Barack Obama Israel Middle East peace process

Where are all of Clinton’s “dovish” Jewish supporters?

Newsweek now tells us that it is not only right wing, so-called “pro-Israel” agitators and Republicans who are hopping on the “Obama- is-bad-for-the Jews” bandwagon, it is also Swiftboaters in the Clinton campaign:

“Clinton campaign operatives have sent around negative material about Obama’s relations with Israel, according to e-mails obtained by NEWSWEEK. In addition to Brzezinski, the e-mails attack Obama advisers such as Rob Malley, a former Clinton negotiator at the 2000 Camp David talks who has since written articles sympathetic to the Palestinian point of view…

…In one case, Daphna Ziman, a longtime friend of Hillary Clinton’s who has co-chaired several events for her, forwarded an e-mail from the Republican Jewish Coalition, a grass-roots GOP group, criticizing Obama for proposing a Muslim summit. In a Jan. 31 interview with Paris Match, Obama said he wanted “an honest discussion about ways to bridge the gap that grows between Muslims and the West.” Ziman, in her Feb. 2 e-mail, responded, “I am horrified at Mr. Obama’s point of view.” Her e-mail, sent to a group including Mike Medavoy, a Hollywood producer who supports Obama, contained a press release from RJC executive director Matt Brooks. “Nowhere in the Paris Match article does Senator Obama affirm Israel’s right to exist,” Brooks wrote. (Ziman says “the campaign had nothing to do with” her e-mail.)

In an e-mail sent Feb. 4—a day before Super Tuesday—Clinton finance official Annie Totah passed along a critical essay by Ed Lasky, a conservative blogger whose own anti-Obama e-mails have circulated in the U.S. Jewish community. Totah wrote: “Please read the attached important and very disturbing article on Barak Obama. Please vote wisely in the Primaries.” (She didn’t respond to a request for comment.)

Richard Silverstein in Tikun Olam ably expresses the rage I felt upon learning this news. Check out his call for the Clinton campaign “to renounce this ugly feature of their campaign. I note with most severe censure that when the Newsweek journalists gave Howard Wolfson an opportunity to comment for the article he declined.”

But what has gone unnoticed in this fracas is that at least some of Hillary’s Jewish supporters, including reasonably well-connected fundraisers and volunteers, AGREE WITH ROB MALLEY! They share his take on the Israeli-Palestinian conflict and don’t want that conflict to be a zero sum game. They want American policy in the Middle East to be evenhanded. They also agree with Obama that the U.S. should not shirk from talking to Syria and Iran. I won’t name names, but trust me on this one. I know a few of them and I am sure there are many more I’ve never met They are supporters of Americans for Peace Now, Israel Policy Forum. They agree with most of the op-eds they read in Haaretz. Some were Friends of Bill and continue to be Friends of Hillary.

It isn’t clear whether they have weighed in and told the people running the campaign that borrowing from the rhetoric of the Republican Jewish Coalition, and using the most dumbed-down, far right definitions of what it means to be “pro-Israel,” are beyond the pale. I confess that I have been afraid to ask the ones I know because I don’t want to put them in the uncomfortable position of saying all is fair in politics, Hillary needs to pull out every conceivable stop to come from behind, and so they have kept quiet, they have let the attack dogs run wild. Perhaps that is not true. Perhaps they have raised objections. Perhaps there has been a furious internal debate in the campaign and these tactics will end. Or perhaps they are not influential enough, when all is said and done, to spark such a debate.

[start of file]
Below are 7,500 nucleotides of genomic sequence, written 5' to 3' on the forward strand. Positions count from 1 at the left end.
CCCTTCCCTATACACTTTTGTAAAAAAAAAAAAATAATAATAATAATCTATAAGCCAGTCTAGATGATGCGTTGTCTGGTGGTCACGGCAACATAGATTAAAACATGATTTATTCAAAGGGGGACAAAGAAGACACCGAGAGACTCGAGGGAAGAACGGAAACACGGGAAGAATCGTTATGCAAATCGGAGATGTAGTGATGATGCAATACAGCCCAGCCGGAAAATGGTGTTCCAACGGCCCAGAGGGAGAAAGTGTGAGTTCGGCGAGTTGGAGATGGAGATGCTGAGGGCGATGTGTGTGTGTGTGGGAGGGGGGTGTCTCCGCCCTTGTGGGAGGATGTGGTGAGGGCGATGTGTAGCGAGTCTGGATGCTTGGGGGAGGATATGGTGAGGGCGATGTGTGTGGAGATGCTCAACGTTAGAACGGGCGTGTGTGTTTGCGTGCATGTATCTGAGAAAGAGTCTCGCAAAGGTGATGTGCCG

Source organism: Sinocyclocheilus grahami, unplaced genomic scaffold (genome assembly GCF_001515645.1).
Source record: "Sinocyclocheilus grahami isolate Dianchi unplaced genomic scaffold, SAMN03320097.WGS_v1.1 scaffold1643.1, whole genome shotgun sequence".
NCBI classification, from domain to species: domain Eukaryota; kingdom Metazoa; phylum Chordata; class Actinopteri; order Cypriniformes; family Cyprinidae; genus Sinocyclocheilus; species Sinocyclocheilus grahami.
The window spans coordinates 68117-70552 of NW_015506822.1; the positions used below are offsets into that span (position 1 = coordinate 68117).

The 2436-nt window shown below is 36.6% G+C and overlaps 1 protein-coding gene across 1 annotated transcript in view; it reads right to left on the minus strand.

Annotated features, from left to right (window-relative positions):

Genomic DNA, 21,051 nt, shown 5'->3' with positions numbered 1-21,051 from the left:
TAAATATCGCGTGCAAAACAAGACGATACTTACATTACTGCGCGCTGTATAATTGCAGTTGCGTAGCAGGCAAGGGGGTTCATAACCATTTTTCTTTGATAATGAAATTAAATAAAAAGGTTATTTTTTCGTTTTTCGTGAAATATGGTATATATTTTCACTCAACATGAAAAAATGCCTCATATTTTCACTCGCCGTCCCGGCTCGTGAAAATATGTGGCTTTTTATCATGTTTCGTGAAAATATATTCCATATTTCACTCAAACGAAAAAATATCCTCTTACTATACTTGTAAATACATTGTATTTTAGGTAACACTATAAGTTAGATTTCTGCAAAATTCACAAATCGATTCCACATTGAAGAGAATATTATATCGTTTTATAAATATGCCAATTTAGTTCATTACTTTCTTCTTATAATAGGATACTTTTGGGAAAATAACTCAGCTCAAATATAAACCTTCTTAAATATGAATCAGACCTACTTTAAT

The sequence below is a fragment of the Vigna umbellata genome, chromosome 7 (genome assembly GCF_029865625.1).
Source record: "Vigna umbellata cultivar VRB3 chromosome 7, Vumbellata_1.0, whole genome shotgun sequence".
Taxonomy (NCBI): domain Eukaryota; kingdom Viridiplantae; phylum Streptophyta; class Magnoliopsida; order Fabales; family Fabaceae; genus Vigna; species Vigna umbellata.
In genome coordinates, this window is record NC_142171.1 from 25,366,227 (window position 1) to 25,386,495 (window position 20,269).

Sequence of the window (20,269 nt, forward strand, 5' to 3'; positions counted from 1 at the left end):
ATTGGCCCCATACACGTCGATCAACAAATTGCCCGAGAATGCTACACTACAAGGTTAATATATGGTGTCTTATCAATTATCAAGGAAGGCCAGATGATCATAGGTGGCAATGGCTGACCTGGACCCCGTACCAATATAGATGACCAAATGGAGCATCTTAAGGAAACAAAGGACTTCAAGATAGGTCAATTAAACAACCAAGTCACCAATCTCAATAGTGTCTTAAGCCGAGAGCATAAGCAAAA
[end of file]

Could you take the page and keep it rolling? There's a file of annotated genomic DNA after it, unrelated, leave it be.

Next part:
Regardless, the question remains, if Obama wins the nomination, will they come out of the shadows and defend him from the attacks that are sure to come from Republicans? Will they defend Rob Malley and Susan Rice, or at least the positions the two of them espouse? Will they urge Obama to do everything possible to wade into the region and mediate and arbitrate, and, if necessary, employ both sticks and carrots when dealing with Israel as well as its neighbors? Will they defend Rashid Khalidi, the relatively moderate scholar who is the latest object of gibes from Obama bashers because he has dared to be a Palestinian nationalist, as Tikun Olam also reports ? Will they try to wrest control of the rules of the public debate on Middle East policy from the Israel-right-or-wrong crowd?

I am crossing my pro-American, pro-Israeli, pro-Palestinian fingers.

18 thoughts on “Where are all of Clinton’s “dovish” Jewish supporters?

  1. Dan,
    There are two likely explanations for these emails. First, this is normal campaign tactics for a campaign that has grown increasingly desperate as its plans to wrap up the nomination on Super Tuesday never materialized. As there are significant numbers of Jewish voters in major cities in Ohio like Cleveland and Cincinnati and also in cities like Austin, Houston and Dallas in Texas (Houston has a major Holocaust museum) this is a niche electoral market worth targeting.

    Second, it could also be an instance of right-wing Jewish Democrats (i.e. Democrats who are liberal on American politics but Likudniks on Israeli politics) attempting to intimidate Obama into toeing the line before his election. They might figure that if a liberal Mideast policy costs him the support of Jewish voters now in the primaries, he might abandon that policy once he is elected or even before the fall election. I think that the originators of these email attacks overestimate the conservatism of American Jews. While Democratic Jews may prefer Clinton to Obama, it is unlikely that they will abandon the party and vote Republican over this in Nov. After all, there are many other factors besides Israel to consider: party loyalty, economic policy, the influence of evangelical Protestants on Republican social policies, Iraq, etc.

  2. Tom, I agree that “the email attacks overestimate the conservatism of American Jews.” But the lingering problem is: the mere possibility that a candidate who is clearly not going to hurt Israel will take an evenhanded approach to diplomacy is, according to conventional political wisdom, enough grounds to assault him.